(CNN) – Republican Sen. Scott Brown of Massachusetts declined an invitation from the Edward M. Kennedy Institute to debate his rival, Democrat Elizabeth Warren, citing Vicki Kennedy's plan to endorse Warren.
"We respect Vicki Kennedy's decision but we regret that we cannot accept a debate invitation from someone who plans to endorse Scott Brown's opponent," Brown's campaign manager Jim Barnett said in a statement Tuesday. "The Kennedy Institute cannot hold itself out as a nonpartisan debate sponsor while the president of its board of trustees gets involved in the race on behalf of one of the candidates."
The Kennedy Institute invited the two Massachusetts Senate candidates last week to a debate they said would be moderated by NBC News' Tom Brokaw and possibly aired on a cable television network, according to the Boston Globe.
While Warren accepted the invitation, Brown issued stipulations for his participation. In a letter to the late Sen. Kennedy's wife, Barnett wrote that Brown would only partake if Kennedy vowed not to endorse a candidate. They accepted Brokaw as moderator but said they would prefer a debate with local media sponsors, not "out-of-state cable networks with a reputation for political advocacy."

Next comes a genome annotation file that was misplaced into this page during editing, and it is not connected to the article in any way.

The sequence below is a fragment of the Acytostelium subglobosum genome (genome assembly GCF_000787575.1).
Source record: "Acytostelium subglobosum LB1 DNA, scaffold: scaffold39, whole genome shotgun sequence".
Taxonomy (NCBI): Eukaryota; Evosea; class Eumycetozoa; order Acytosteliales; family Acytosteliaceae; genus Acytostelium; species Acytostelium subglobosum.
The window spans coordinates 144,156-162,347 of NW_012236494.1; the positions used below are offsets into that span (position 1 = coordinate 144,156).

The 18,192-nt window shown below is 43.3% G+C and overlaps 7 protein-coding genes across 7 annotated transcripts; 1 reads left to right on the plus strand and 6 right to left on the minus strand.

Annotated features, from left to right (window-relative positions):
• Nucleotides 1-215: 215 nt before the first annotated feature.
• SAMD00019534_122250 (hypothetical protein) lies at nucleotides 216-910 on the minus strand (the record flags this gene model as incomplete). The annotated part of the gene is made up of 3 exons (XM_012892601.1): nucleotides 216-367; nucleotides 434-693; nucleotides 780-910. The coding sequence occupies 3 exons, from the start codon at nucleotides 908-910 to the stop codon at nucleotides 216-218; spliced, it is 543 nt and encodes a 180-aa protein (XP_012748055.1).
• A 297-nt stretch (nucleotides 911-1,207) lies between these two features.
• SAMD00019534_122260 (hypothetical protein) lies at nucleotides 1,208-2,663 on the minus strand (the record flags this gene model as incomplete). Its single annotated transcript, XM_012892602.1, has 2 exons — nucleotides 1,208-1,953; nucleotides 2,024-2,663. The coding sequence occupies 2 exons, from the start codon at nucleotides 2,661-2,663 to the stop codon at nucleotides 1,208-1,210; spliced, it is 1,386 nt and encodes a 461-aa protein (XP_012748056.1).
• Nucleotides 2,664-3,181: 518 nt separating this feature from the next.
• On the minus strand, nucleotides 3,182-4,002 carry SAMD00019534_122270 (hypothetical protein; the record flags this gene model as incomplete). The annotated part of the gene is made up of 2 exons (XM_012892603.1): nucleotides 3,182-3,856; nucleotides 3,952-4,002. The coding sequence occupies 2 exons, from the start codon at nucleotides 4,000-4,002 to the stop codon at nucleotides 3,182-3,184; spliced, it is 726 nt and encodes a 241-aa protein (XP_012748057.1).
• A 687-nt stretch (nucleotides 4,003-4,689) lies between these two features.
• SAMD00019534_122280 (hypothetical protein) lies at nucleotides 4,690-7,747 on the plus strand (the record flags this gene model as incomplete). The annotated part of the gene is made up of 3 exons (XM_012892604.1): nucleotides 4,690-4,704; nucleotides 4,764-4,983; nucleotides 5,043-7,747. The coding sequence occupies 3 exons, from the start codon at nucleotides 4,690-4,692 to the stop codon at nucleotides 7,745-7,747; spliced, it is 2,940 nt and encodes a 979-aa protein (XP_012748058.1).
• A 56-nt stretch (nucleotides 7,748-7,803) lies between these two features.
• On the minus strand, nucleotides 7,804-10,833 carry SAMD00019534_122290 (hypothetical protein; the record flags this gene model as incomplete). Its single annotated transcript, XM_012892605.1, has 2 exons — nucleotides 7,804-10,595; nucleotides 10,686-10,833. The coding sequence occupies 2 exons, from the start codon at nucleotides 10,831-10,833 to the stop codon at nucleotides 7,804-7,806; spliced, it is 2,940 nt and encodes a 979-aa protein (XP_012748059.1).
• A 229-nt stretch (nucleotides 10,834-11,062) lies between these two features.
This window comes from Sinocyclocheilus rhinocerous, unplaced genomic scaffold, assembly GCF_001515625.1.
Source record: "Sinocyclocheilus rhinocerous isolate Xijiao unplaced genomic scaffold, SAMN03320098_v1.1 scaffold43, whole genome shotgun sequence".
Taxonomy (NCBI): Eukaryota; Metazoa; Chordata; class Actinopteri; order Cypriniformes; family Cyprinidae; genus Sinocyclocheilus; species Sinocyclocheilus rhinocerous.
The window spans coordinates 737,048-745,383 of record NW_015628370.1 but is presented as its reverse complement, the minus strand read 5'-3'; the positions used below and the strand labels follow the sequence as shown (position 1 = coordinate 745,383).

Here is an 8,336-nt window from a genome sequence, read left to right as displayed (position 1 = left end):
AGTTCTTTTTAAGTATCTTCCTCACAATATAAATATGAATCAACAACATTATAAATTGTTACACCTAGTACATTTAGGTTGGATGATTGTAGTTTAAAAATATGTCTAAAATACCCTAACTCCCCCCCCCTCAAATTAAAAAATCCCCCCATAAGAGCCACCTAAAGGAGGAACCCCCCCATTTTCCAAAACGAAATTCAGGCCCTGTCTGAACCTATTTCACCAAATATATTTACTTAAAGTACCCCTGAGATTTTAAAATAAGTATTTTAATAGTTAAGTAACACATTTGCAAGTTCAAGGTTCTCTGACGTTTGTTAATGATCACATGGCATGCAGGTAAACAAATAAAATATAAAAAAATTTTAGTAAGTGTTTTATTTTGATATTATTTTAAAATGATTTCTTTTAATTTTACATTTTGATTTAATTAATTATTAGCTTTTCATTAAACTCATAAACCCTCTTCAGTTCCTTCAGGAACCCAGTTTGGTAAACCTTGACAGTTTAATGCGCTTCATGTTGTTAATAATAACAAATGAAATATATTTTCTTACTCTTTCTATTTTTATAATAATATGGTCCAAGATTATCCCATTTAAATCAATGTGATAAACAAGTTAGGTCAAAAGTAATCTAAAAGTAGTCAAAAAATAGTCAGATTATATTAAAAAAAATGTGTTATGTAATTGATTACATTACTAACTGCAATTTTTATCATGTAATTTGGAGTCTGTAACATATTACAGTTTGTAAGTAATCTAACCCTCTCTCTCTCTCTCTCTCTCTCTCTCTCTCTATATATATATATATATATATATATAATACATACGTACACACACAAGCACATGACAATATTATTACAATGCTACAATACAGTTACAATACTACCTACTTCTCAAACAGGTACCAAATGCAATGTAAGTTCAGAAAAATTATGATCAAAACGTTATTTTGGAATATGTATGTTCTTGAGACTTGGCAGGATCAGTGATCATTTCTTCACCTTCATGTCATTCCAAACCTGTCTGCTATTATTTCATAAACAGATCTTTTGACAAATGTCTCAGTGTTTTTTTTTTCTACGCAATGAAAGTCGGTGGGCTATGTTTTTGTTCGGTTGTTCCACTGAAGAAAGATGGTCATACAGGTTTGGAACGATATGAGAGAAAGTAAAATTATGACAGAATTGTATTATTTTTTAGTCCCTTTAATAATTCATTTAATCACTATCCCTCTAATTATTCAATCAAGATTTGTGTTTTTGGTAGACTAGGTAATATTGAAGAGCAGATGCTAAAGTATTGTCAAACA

Kennedy responded to Brown through a letter Tuesday to the two campaigns from the institute.
"This non-endorsement pledge is unprecedented and is not being required of any other persons or entities," a letter read. "To us, such a pledge seems inappropriate when a non-media sponsor issues a debate invitation."
The institute's CEO and chief of staff to the office of the chancellor at the University of Massachusetts Boston assured both campaigns the debate would be fair and said further details, including the moderator and media coverage could be addressed with campaign representatives in the future.
"We very much hope that we can continue this discussion in a professional and serious manner," the letter read. "Our number one priority is to educate and engage the voters and to promote civil public discourse."
Brown, who was elected in a special election following Sen. Kennedy's death and Warren, a former consumer advocate to the Obama administration, are locked in a close election that has received national headlines. The rivals previously agreed to two other televised debates in the state.